Like Halley’s Comet, the idea that people are faking disability claims reoccurs with regularity. The recurrence doesn't happen seasonally, but politically: Republicans are more likely to propose to cut disability benefits. In 2019, it is Democrats opposing the Trump Administration’s proposed Fiscal Year 2020 Budget, which targets people with disabilities. Sadly,
Cutting Benefits Is Bad Economic Policy
By cutting funding to programs that directly aid people with certain kinds of disabilities,* research the causes of disability,** and help the disabled be fully engaged citizens,*** we are missing a chance to engage a productive workforce. Simply put, it does not make economic sense to cut programs that help people with disabilities work, live in their own homes, get to their jobs, and access the opportunities that all Americans enjoy.
Unfortunately, the Trump Administration is proposing to take a system that is already inadequate and make it worse. Integrating working-age adults who are disabled is part of an economic strategy and the choice is stark: Do we have a society and suite of policies aimed towards engagement or warehousing? Currently, the U.S. leans too much toward the latter.
Comparative studies find employment rates of disabled workers are relatively high in Nordic countries. In Sweden and Denmark the disabled are much more likely to work because these nations with social-democratic systems more successfully integrate individuals with adverse health conditions.
In the U.S. and U.K., meanwhile, disabled workers are more often unemployed and otherwise excluded from the labor force, thanks to an excessive focus on the development of workfare programs that encourage labor force participation as the principle means of achieving equality. Indeed, the cost savings sought by the Trump Administration have to do with a proposal to “test new approaches to increase labor force participation.” This approach has resulted in a limited policy focus that fails to account for all the economic and cultural steps needed to ensure parity of participation of people with disabilities. Investments in active labor market policies may improve the employment of chronically ill people.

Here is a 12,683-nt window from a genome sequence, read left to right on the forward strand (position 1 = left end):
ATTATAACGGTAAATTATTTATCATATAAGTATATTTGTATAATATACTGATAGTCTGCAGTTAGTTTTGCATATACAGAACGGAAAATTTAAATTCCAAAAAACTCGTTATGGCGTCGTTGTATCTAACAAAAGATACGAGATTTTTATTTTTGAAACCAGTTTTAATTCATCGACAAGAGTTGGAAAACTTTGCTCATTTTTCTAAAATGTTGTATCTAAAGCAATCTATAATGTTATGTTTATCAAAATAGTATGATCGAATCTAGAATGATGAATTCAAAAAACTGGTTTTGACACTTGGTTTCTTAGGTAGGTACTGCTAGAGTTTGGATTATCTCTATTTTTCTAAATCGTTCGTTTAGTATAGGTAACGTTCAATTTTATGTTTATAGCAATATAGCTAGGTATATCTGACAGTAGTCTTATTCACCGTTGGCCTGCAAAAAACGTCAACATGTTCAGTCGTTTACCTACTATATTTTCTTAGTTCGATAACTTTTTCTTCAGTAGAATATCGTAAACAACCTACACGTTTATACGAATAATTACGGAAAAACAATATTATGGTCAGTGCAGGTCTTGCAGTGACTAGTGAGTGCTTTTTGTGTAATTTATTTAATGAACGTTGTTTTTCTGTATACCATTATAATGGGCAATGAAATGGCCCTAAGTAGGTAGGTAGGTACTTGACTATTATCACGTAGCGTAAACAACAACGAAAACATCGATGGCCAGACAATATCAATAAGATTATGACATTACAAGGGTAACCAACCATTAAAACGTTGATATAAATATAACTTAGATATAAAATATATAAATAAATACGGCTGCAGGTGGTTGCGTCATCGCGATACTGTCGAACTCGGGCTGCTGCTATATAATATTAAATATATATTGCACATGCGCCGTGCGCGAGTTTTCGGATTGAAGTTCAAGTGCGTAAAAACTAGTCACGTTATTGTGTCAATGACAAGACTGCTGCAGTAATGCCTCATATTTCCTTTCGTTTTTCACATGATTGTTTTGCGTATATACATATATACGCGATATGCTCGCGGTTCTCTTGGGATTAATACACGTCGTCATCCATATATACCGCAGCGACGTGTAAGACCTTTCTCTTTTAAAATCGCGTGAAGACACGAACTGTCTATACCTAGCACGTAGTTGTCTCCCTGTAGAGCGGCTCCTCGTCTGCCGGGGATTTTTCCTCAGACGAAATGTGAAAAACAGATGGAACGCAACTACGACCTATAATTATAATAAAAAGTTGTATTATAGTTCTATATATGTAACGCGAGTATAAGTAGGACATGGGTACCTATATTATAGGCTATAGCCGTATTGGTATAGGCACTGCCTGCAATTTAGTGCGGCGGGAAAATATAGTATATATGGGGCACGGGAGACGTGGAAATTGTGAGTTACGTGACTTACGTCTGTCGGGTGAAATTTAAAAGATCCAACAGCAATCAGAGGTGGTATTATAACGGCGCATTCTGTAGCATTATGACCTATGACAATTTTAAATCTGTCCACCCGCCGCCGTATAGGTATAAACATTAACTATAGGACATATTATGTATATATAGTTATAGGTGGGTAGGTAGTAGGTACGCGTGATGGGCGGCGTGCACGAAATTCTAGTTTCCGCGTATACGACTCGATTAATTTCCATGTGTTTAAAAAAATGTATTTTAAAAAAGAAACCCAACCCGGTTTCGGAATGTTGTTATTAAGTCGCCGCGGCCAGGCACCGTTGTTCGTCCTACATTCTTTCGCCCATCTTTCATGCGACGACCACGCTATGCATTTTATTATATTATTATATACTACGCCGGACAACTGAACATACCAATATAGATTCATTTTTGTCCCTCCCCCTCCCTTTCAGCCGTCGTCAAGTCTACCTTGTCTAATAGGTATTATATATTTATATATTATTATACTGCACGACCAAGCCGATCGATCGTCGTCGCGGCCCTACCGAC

U.S. policy has provided little incentive for employers to economically engage disabled people. First, we do not have a cultural commitment to ensuring that workers with disabilities have the opportunity to work in the paid labor market; in fact, research suggests that accommodating people with disabilities is sometimes seen as unfair. Second, U.S. employers have little financial incentive to help disabled workers stay on the job, since the government does not coordinate employer actions with the employees’ particular needs.
Research shows the obvious: bad health is one of the main determinants of early retirement. But depending on the policies of a nation, bad health does not necessarily constitute a barrier to labor force participation. Working depends foremost on the broader context of an economy and policies which can either promote or hinder the employment of workers who are not entirely healthy.
Included in the proposed $72 billion in cuts to disability programs are reductions in Social Security Disability Insurance (SSDI) and Supplemental Security Income (SSI). Not only is this a betrayal of Trump's campaign promise, it hurts one of the most vulnerable groups in the country.
SSDI allows individuals under retirement age, after two years of demonstrated disability, to get disability benefits and Medicare. Since the disabled often quit their careers early, the benefits are quite low—the average is $1,234 per month. And despite perennial accusations of fakery from the right, the disabled are some of the most vulnerable in society. As a group they aren’t faking it—people on disability are three to six times more likely to die than people in their age group who are not on disability.